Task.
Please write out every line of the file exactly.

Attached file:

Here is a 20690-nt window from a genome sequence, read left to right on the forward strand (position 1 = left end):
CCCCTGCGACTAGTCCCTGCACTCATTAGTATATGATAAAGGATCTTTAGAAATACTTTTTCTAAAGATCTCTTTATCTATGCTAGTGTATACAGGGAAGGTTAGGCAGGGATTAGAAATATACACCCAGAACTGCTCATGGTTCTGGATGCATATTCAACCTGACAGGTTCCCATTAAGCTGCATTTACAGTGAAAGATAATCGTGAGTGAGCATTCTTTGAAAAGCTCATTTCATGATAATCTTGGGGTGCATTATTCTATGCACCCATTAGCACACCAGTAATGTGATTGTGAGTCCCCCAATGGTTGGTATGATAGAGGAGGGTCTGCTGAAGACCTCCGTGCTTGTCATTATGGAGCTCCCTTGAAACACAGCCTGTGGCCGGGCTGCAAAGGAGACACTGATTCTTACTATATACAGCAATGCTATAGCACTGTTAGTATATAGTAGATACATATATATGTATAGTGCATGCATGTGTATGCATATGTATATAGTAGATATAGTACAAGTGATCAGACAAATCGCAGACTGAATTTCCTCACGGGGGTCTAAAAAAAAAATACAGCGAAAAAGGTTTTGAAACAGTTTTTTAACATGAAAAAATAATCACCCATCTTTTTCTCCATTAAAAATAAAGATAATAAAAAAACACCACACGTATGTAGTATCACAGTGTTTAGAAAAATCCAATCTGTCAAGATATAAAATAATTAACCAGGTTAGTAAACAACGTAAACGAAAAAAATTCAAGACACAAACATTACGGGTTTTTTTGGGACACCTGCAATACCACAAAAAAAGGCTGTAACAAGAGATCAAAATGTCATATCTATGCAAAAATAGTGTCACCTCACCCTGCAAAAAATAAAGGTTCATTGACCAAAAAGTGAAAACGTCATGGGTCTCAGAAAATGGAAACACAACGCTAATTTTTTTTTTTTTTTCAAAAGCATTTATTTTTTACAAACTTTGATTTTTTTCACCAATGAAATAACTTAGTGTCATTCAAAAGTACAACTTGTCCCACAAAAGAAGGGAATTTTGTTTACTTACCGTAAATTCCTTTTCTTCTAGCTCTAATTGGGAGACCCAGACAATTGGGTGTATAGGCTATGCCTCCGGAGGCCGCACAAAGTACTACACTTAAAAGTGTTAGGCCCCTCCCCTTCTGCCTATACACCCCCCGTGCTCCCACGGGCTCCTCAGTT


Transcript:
Here is a 20690-nt window from a genome sequence, read left to right on the forward strand (position 1 = left end):
CCCCTGCGACTAGTCCCTGCACTCATTAGTATATGATAAAGGATCTTTAGAAATACTTTTTCTAAAGATCTCTTTATCTATGCTAGTGTATACAGGGAAGGTTAGGCAGGGATTAGAAATATACACCCAGAACTGCTCATGGTTCTGGATGCATATTCAACCTGACAGGTTCCCATTAAGCTGCATTTACAGTGAAAGATAATCGTGAGTGAGCATTCTTTGAAAAGCTCATTTCATGATAATCTTGGGGTGCATTATTCTATGCACCCATTAGCACACCAGTAATGTGATTGTGAGTCCCCCAATGGTTGGTATGATAGAGGAGGGTCTGCTGAAGACCTCCGTGCTTGTCATTATGGAGCTCCCTTGAAACACAGCCTGTGGCCGGGCTGCAAAGGAGACACTGATTCTTACTATATACAGCAATGCTATAGCACTGTTAGTATATAGTAGATACATATATATGTATAGTGCATGCATGTGTATGCATATGTATATAGTAGATATAGTACAAGTGATCAGACAAATCGCAGACTGAATTTCCTCACGGGGGTCTAAAAAAAAAATACAGCGAAAAAGGTTTTGAAACAGTTTTTTAACATGAAAAAATAATCACCCATCTTTTTCTCCATTAAAAATAAAGATAATAAAAAAACACCACACGTATGTAGTATCACAGTGTTTAGAAAAATCCAATCTGTCAAGATATAAAATAATTAACCAGGTTAGTAAACAACGTAAACGAAAAAAATTCAAGACACAAACATTACGGGTTTTTTTGGGACACCTGCAATACCACAAAAAAAGGCTGTAACAAGAGATCAAAATGTCATATCTATGCAAAAATAGTGTCACCTCACCCTGCAAAAAATAAAGGTTCATTGACCAAAAAGTGAAAACGTCATGGGTCTCAGAAAATGGAAACACAACGCTAATTTTTTTTTTTTTTTCAAAAGCATTTATTTTTTACAAACTTTGATTTTTTTCACCAATGAAATAACTTAGTGTCATTCAAAAGTACAACTTGTCCCACAAAAGAAGGGAATTTTGTTTACTTACCGTAAATTCCTTTTCTTCTAGCTCTAATTGGGAGACCCAGACAATTGGGTGTATAGGCTATGCCTCCGGAGGCCGCACAAAGTACTACACTTAAAAGTGTTAGGCCCCTCCCCTTCTGCCTATACACCCCCCGTGCTCCCACGGGCTCCTCAGTT